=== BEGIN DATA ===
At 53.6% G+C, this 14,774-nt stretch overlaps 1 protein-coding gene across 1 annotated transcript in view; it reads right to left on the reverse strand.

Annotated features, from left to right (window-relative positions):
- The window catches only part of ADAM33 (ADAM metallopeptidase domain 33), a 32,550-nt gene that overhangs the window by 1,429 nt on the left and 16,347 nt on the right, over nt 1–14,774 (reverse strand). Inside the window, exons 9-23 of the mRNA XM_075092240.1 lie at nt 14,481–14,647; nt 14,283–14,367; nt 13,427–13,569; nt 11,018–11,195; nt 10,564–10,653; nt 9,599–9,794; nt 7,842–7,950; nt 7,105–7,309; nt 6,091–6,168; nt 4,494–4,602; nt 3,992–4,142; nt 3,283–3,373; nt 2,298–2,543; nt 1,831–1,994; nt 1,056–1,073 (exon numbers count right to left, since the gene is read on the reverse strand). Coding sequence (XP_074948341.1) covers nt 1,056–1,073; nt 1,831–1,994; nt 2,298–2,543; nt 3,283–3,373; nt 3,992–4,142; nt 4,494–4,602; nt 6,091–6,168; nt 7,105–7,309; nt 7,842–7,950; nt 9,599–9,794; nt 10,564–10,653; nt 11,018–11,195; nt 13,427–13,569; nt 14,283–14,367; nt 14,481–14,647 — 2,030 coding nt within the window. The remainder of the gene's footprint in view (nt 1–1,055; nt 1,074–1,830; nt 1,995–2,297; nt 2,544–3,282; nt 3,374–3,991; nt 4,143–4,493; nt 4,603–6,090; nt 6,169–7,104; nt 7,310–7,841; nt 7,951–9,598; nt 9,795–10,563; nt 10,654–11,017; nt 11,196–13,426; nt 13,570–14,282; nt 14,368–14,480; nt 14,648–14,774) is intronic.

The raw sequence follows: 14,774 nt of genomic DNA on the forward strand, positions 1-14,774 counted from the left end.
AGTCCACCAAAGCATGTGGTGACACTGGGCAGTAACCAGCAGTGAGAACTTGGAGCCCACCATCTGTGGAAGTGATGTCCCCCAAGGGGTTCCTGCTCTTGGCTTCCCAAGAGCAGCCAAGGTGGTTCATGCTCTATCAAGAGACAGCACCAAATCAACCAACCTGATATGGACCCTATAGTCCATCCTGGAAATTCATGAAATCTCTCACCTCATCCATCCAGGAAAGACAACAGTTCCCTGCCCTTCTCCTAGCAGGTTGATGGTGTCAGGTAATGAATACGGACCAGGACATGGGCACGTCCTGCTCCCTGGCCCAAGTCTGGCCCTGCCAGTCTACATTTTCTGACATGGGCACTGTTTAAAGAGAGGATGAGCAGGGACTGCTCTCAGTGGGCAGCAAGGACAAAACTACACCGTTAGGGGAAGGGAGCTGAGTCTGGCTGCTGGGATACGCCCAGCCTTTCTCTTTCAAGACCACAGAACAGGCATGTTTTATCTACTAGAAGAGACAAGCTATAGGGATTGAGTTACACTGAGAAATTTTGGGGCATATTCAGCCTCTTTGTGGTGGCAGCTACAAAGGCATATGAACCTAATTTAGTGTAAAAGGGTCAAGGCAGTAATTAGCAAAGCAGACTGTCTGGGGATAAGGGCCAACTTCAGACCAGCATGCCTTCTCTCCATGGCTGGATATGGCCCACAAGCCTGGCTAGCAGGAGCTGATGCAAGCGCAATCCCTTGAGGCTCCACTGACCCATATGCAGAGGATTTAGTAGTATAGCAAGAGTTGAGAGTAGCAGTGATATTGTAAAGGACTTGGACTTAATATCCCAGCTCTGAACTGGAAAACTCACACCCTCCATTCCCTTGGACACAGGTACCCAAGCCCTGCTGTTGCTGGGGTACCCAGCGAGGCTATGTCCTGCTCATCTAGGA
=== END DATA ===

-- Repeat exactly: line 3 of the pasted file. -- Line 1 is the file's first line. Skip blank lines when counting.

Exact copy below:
- The window catches only part of ADAM33 (ADAM metallopeptidase domain 33), a 32,550-nt gene that overhangs the window by 1,429 nt on the left and 16,347 nt on the right, over nt 1–14,774 (reverse strand). Inside the window, exons 9-23 of the mRNA XM_075092240.1 lie at nt 14,481–14,647; nt 14,283–14,367; nt 13,427–13,569; nt 11,018–11,195; nt 10,564–10,653; nt 9,599–9,794; nt 7,842–7,950; nt 7,105–7,309; nt 6,091–6,168; nt 4,494–4,602; nt 3,992–4,142; nt 3,283–3,373; nt 2,298–2,543; nt 1,831–1,994; nt 1,056–1,073 (exon numbers count right to left, since the gene is read on the reverse strand). Coding sequence (XP_074948341.1) covers nt 1,056–1,073; nt 1,831–1,994; nt 2,298–2,543; nt 3,283–3,373; nt 3,992–4,142; nt 4,494–4,602; nt 6,091–6,168; nt 7,105–7,309; nt 7,842–7,950; nt 9,599–9,794; nt 10,564–10,653; nt 11,018–11,195; nt 13,427–13,569; nt 14,283–14,367; nt 14,481–14,647 — 2,030 coding nt within the window. The remainder of the gene's footprint in view (nt 1–1,055; nt 1,074–1,830; nt 1,995–2,297; nt 2,544–3,282; nt 3,374–3,991; nt 4,143–4,493; nt 4,603–6,090; nt 6,169–7,104; nt 7,310–7,841; nt 7,951–9,598; nt 9,795–10,563; nt 10,654–11,017; nt 11,196–13,426; nt 13,570–14,282; nt 14,368–14,480; nt 14,648–14,774) is intronic.